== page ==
Education should, at heart, be about improving our quality of life. This can mean many things. It can mean exposing us to ideas and thoughts which expand how we see ourselves and our lives. It can mean learning coping skills to help us respond positively to the things that happen to us throughout our lives. It can mean giving us the skills to do the things we enjoy. It certainly means making us feel good about ourselves as valuable members of society. It certainly shouldn't mean creating a system driven by the need to pass exams as the means of avoiding a bad life. The cycle of pressure and anxiety that an educational regime driven by testing exerts has been shown to change the brain chemistry of children and can effect them throughout their lives. You cannot test a child into being a happy, constructive, and productive citizen.
Education should be an empowering time when children don't just learn but learn how to learn for themselves. Of course there are certain core skills (literacy and numeracy), and of course education should prepare for work—both those who will go straight from school into work, and those who prepare for further learning. But there are virtually no areas of work remaining which rely on a child's ability to memorise answers and no further learning which expects it. So it is a pointless cruelty to create a system which drives a child's development in these directions.
If there are to be formal tests applied in schools they should be held until the very end of school—or better still, should become entrance exams in the trades or learning institutions they go on to after school. Assessment is necessary to be able to support development, but it should be continuous assessment based on a holistic approach to development.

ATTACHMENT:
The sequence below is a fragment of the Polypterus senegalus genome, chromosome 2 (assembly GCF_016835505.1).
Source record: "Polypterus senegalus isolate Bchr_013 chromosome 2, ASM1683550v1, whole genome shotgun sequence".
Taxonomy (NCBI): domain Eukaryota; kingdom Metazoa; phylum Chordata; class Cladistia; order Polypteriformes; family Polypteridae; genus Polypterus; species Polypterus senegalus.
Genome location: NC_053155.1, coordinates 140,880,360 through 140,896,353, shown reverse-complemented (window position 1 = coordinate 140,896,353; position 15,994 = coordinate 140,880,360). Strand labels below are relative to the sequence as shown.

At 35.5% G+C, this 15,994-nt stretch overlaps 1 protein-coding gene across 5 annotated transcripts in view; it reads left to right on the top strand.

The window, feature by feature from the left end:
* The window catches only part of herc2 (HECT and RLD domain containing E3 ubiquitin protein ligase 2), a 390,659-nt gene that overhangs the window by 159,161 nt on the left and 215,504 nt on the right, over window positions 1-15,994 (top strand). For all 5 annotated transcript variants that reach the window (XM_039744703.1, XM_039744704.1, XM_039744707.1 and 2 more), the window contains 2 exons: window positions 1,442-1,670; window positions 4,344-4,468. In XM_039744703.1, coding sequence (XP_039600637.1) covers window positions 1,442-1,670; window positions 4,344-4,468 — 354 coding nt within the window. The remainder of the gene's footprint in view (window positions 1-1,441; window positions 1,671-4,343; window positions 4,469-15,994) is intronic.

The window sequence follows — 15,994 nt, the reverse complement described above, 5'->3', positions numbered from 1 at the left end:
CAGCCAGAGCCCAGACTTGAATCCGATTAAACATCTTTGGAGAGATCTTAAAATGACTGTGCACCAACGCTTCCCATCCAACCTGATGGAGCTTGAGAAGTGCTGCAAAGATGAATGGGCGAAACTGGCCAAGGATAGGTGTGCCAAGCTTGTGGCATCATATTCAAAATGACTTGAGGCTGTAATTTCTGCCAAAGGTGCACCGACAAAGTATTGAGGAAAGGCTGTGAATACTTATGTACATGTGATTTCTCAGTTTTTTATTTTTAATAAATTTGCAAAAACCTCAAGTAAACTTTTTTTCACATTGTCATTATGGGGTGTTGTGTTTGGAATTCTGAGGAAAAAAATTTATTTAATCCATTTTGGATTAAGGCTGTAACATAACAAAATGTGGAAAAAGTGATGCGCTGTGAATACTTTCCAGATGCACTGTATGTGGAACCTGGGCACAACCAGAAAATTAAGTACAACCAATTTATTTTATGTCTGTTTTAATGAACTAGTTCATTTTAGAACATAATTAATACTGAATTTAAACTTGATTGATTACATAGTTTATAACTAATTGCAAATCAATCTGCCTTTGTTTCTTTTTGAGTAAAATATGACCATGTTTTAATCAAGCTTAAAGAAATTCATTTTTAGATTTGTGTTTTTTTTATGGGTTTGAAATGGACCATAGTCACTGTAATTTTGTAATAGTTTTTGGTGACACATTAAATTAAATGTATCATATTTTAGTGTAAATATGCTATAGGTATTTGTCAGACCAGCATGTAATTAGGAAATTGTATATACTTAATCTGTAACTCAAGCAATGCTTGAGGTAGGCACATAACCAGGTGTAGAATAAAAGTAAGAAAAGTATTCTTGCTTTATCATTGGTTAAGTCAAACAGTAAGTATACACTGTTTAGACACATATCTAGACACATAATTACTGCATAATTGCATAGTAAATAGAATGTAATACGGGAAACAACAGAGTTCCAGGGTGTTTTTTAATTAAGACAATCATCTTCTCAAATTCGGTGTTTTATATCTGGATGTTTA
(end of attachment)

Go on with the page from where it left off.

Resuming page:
Otherwise, we should be creating a school system not structured along the fairly arbitrary lines of this subject or that subject. Pupils should learn in mixed groups through project work which cuts across many subjects. In this process, pupils should learn how to draw learning out of their experience. The attributes we should hope for are curiosity, creativity, empathy, and understanding. Being exposed to big ideas, to the sweep of history, to art and literature, to how technologies or plants or our bodies work, how food is grown and cooked, how our society functions—these forms of knowledge will produce children who can be happy and interested in their own lives and the world around them. From there, they can do anything they want.